Properly implementing the findings of a Commons Select Committee study into regeneration strategy can only be done with significant resources, writes Iain Jenkinson.
The Communities & Local Government Committee's regeneration report published last week comes at a timely juncture for the regeneration sector in the UK. It examines the initiatives set out in Government's first publicised foray into regeneration – "Regeneration to enable growth: what Government is doing in support of community-led regeneration" – which followed the 2010 Comprehensive Spending Review.
The Select Committee report highlights why many of these initiatives have fallen short of their intended outcomes. In part, this must be a result of the fact that they were conceived at a time when Government had already decided to wind down or reform many of the public sector bodies involved in leading the regenerative fight, and their critical role in unlocking private capital, in some of the most economically fragile localities of the UK.
The New Homes Bonus has worked in some instances but has proved inconsequential for many parts of the north. The Local Government Review and potential introduction of Tax Increment Financing is a good idea but requires legislation and is not expected to be in place before April 2013. Community Infrastructure Levy works well where viability allows, but CIL is only ever going to be a function of economic viability in development markets.
In short, those areas cities and sub-regions most exposed would have to work much harder to make such incentives work.
Perhaps the greatest indignation can be for the Coalition's dissolution of the 'large, remote regional bodies' in favour of locally determined solutions delivered by local groups of businesses, volunteers and the public sector. I do not take issue with a locally-led process of regeneration, but it leaves us asking 'who exactly is going to take the lead?'
Some of the Coalition's other policies have stripped the local authority sector in particular back to a skeletal level of resources. In one city we are working with, we are currently on our fourth Director of Regeneration in a little over 18 months.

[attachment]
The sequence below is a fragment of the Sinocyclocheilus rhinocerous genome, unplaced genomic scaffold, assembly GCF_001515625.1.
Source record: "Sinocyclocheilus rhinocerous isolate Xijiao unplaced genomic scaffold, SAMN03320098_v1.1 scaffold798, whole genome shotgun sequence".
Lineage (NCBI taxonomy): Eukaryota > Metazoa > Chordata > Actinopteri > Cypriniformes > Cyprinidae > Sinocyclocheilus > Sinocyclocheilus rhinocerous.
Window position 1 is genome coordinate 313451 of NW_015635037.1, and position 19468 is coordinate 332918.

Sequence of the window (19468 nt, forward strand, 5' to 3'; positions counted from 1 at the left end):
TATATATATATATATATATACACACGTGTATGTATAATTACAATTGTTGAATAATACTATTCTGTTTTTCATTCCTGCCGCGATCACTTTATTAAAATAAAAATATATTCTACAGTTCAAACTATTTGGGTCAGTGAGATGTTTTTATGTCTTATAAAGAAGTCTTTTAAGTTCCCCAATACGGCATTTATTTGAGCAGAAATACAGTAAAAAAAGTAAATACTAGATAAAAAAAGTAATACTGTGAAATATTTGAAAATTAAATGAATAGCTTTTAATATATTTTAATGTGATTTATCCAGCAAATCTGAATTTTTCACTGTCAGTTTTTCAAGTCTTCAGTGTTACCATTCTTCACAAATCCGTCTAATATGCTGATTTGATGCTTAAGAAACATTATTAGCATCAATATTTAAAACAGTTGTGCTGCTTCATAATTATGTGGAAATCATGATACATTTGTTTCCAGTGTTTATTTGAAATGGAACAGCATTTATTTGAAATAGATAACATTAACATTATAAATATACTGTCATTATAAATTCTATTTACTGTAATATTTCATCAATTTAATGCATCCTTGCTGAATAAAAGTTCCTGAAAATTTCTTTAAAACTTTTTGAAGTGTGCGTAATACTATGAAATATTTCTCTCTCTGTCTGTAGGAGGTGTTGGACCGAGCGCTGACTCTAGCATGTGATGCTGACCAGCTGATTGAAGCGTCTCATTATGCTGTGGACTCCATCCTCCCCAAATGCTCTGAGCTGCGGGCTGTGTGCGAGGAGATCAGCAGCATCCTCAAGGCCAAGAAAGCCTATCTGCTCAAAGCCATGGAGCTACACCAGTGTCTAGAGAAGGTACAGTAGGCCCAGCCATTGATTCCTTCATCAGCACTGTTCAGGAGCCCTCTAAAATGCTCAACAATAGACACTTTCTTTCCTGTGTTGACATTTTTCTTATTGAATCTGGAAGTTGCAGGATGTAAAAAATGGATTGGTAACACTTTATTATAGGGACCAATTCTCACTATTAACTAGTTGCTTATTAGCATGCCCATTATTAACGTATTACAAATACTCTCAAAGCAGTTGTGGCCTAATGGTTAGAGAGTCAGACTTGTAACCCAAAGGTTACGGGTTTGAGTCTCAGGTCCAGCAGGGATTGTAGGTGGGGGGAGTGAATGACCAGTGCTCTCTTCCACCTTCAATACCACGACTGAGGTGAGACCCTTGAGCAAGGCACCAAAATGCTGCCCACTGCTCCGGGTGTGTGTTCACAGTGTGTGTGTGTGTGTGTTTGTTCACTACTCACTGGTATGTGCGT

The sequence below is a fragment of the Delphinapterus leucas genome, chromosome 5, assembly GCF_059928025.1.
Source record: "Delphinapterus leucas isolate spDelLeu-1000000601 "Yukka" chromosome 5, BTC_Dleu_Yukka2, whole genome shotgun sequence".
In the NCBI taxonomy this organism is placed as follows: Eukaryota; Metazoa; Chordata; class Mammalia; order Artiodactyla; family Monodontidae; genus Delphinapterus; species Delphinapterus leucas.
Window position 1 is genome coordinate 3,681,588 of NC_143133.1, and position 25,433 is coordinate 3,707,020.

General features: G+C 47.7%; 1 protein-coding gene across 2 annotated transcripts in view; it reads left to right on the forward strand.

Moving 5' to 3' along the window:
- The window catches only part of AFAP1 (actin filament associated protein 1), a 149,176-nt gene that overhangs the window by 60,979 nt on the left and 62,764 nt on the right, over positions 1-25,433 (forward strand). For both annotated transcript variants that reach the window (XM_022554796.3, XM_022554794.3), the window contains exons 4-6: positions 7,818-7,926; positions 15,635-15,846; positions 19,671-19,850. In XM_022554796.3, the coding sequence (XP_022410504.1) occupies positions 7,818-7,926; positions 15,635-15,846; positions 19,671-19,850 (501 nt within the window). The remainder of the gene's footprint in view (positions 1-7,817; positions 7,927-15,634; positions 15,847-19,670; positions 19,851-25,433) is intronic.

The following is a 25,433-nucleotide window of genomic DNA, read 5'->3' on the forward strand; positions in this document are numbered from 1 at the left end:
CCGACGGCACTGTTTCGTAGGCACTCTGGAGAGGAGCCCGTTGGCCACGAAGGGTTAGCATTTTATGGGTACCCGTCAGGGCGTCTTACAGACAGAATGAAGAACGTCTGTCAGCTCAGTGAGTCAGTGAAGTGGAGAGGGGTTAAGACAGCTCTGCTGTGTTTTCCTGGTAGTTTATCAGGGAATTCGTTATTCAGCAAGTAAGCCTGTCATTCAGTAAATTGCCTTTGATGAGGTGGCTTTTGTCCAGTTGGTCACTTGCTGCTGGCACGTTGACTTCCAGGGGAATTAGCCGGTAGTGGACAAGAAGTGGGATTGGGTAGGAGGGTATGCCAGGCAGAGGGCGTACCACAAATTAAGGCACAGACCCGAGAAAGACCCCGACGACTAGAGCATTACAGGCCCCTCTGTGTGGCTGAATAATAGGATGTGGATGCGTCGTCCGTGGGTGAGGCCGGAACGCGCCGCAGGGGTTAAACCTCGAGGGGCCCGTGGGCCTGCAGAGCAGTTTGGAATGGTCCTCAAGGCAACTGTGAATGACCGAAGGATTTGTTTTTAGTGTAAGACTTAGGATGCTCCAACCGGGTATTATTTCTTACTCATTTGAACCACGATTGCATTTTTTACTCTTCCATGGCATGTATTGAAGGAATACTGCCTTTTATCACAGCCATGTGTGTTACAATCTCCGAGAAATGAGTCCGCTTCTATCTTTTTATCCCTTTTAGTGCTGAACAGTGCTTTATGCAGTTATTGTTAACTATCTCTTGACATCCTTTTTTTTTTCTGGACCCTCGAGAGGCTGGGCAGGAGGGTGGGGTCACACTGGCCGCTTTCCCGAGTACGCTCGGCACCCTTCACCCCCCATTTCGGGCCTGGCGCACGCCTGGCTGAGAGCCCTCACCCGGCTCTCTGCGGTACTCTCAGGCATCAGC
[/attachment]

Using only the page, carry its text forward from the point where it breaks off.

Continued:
The Select Committee report documents these failings, but it also injects some sense into the debate and I am hopeful this will start to inform Coalition policies. Overall it draws us back to the previous assumption that there is a need for regeneration to recognise an explicit economic underpinning and rationale to the model and that the most successful regeneration projects are based on a comprehensive approach that has scale and integrates effectively the multitude of service delivery agencies around a common goal.
Hulme is held-up in the report as the exemplar for others to follow. Truth be told, others have followed – New East Manchester, Liverpool Vision and others but such programmes had the commensurate level of resource to make them a success. Hulme and Moss Side – £35m spent between 1997 and 2002 with a further £400m coming in the five-year period that followed the end of the programme; East Manchester – £720m spent between 2000 and 2010 as part of a £2bn multi-faceted investment programme; Liverpool city centre £126m spent between 2000 and 2005 unlocking almost a £1bn in further capital, two thirds of which was from the private sector. None of the evaluations of these programmes ever questioned the value for money of this public investment; indeed, it was quite the opposite.
It seems therefore that there is a decision to be made. If the Coalition takes the Select Committee report seriously and follows its recommendations, then serious resources will need to be made available, and moreover the necessary skills and capacities will have to be built back into the local authority sector. In particular, I hope that the Committee's recommendation for Community Budgets starts to gain some traction.
The current regeneration agenda is likely to continue to be hampered by short-term spending priorities rather than a consideration of the greater value and returns that locally determined, comprehensive regeneration solutions have proven in the past that they can deliver.
- Iain Jenkinson is senior director of planning, development and regeneration at GVA.